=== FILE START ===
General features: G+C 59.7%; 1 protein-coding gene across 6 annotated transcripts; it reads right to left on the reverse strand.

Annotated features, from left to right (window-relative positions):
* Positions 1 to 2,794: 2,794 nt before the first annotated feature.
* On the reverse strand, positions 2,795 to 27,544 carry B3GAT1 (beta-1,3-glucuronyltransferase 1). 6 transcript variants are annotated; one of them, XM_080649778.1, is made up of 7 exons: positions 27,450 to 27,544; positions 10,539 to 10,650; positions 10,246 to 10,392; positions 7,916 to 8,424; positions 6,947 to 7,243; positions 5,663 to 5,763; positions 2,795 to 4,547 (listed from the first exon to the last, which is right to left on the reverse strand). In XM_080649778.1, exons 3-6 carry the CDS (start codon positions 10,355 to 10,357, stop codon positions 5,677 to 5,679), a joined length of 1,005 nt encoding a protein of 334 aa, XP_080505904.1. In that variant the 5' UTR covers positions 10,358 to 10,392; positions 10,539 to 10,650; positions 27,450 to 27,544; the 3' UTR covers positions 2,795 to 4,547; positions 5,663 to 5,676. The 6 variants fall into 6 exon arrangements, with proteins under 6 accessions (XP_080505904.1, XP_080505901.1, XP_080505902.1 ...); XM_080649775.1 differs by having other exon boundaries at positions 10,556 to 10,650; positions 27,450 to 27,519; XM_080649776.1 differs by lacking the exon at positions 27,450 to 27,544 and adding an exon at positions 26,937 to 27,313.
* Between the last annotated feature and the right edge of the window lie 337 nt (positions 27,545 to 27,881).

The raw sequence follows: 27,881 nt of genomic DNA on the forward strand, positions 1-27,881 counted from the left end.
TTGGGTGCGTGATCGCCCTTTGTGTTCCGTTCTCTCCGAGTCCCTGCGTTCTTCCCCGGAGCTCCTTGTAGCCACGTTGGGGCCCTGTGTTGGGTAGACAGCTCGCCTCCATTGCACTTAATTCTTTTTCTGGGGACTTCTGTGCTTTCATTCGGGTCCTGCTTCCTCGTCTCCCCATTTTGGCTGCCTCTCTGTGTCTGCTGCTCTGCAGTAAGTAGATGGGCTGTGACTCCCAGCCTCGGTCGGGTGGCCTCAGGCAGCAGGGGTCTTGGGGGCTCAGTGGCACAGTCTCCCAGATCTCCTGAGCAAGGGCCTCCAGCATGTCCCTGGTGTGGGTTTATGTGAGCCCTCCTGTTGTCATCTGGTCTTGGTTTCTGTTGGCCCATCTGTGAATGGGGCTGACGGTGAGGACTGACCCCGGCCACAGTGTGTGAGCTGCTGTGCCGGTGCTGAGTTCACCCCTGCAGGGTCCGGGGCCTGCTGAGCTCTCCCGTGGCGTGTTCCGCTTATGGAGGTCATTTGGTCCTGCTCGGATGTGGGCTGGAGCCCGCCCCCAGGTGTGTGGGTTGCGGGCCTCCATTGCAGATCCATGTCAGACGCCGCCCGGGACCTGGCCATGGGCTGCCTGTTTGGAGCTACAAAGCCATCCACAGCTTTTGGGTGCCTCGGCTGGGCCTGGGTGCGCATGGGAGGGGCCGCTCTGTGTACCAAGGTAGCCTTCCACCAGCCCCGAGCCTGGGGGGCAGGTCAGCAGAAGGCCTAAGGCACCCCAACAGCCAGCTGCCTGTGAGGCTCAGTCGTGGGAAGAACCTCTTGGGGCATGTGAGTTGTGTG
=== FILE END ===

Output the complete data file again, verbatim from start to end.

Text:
General features: G+C 59.7%; 1 protein-coding gene across 6 annotated transcripts; it reads right to left on the reverse strand.

Annotated features, from left to right (window-relative positions):
* Positions 1 to 2,794: 2,794 nt before the first annotated feature.
* On the reverse strand, positions 2,795 to 27,544 carry B3GAT1 (beta-1,3-glucuronyltransferase 1). 6 transcript variants are annotated; one of them, XM_080649778.1, is made up of 7 exons: positions 27,450 to 27,544; positions 10,539 to 10,650; positions 10,246 to 10,392; positions 7,916 to 8,424; positions 6,947 to 7,243; positions 5,663 to 5,763; positions 2,795 to 4,547 (listed from the first exon to the last, which is right to left on the reverse strand). In XM_080649778.1, exons 3-6 carry the CDS (start codon positions 10,355 to 10,357, stop codon positions 5,677 to 5,679), a joined length of 1,005 nt encoding a protein of 334 aa, XP_080505904.1. In that variant the 5' UTR covers positions 10,358 to 10,392; positions 10,539 to 10,650; positions 27,450 to 27,544; the 3' UTR covers positions 2,795 to 4,547; positions 5,663 to 5,676. The 6 variants fall into 6 exon arrangements, with proteins under 6 accessions (XP_080505904.1, XP_080505901.1, XP_080505902.1 ...); XM_080649775.1 differs by having other exon boundaries at positions 10,556 to 10,650; positions 27,450 to 27,519; XM_080649776.1 differs by lacking the exon at positions 27,450 to 27,544 and adding an exon at positions 26,937 to 27,313.
* Between the last annotated feature and the right edge of the window lie 337 nt (positions 27,545 to 27,881).

The raw sequence follows: 27,881 nt of genomic DNA on the forward strand, positions 1-27,881 counted from the left end.
TTGGGTGCGTGATCGCCCTTTGTGTTCCGTTCTCTCCGAGTCCCTGCGTTCTTCCCCGGAGCTCCTTGTAGCCACGTTGGGGCCCTGTGTTGGGTAGACAGCTCGCCTCCATTGCACTTAATTCTTTTTCTGGGGACTTCTGTGCTTTCATTCGGGTCCTGCTTCCTCGTCTCCCCATTTTGGCTGCCTCTCTGTGTCTGCTGCTCTGCAGTAAGTAGATGGGCTGTGACTCCCAGCCTCGGTCGGGTGGCCTCAGGCAGCAGGGGTCTTGGGGGCTCAGTGGCACAGTCTCCCAGATCTCCTGAGCAAGGGCCTCCAGCATGTCCCTGGTGTGGGTTTATGTGAGCCCTCCTGTTGTCATCTGGTCTTGGTTTCTGTTGGCCCATCTGTGAATGGGGCTGACGGTGAGGACTGACCCCGGCCACAGTGTGTGAGCTGCTGTGCCGGTGCTGAGTTCACCCCTGCAGGGTCCGGGGCCTGCTGAGCTCTCCCGTGGCGTGTTCCGCTTATGGAGGTCATTTGGTCCTGCTCGGATGTGGGCTGGAGCCCGCCCCCAGGTGTGTGGGTTGCGGGCCTCCATTGCAGATCCATGTCAGACGCCGCCCGGGACCTGGCCATGGGCTGCCTGTTTGGAGCTACAAAGCCATCCACAGCTTTTGGGTGCCTCGGCTGGGCCTGGGTGCGCATGGGAGGGGCCGCTCTGTGTACCAAGGTAGCCTTCCACCAGCCCCGAGCCTGGGGGGCAGGTCAGCAGAAGGCCTAAGGCACCCCAACAGCCAGCTGCCTGTGAGGCTCAGTCGTGGGAAGAACCTCTTGGGGCATGTGAGTTGTGTG